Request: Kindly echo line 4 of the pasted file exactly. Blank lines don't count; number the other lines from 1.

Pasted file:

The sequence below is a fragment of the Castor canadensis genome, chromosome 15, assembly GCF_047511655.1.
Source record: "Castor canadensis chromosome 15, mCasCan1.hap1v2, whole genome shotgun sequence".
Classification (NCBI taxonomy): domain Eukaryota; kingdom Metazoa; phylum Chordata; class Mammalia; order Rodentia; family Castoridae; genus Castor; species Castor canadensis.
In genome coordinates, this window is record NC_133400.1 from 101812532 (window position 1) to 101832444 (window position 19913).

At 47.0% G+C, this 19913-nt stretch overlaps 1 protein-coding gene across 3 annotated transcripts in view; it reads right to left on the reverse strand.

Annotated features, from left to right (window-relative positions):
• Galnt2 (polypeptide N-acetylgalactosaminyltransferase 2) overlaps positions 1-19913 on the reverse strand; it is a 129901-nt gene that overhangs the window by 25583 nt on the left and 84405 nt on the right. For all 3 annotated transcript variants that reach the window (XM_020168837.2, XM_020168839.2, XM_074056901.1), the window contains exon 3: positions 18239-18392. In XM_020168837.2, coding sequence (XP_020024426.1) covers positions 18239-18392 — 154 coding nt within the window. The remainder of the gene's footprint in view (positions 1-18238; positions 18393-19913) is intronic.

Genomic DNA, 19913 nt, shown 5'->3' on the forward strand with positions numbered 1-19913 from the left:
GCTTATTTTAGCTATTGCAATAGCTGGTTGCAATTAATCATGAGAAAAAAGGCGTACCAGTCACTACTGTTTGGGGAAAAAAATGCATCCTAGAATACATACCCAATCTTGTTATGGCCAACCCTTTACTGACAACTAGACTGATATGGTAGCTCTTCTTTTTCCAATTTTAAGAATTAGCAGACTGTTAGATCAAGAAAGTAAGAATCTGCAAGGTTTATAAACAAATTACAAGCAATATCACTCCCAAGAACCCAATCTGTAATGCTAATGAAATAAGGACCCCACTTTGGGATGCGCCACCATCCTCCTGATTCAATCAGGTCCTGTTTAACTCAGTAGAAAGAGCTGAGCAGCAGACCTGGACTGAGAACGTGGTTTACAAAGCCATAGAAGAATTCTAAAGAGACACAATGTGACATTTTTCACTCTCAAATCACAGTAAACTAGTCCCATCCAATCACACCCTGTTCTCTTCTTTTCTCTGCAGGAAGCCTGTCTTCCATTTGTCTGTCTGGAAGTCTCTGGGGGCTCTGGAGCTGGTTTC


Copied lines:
In genome coordinates, this window is record NC_133400.1 from 101812532 (window position 1) to 101832444 (window position 19913).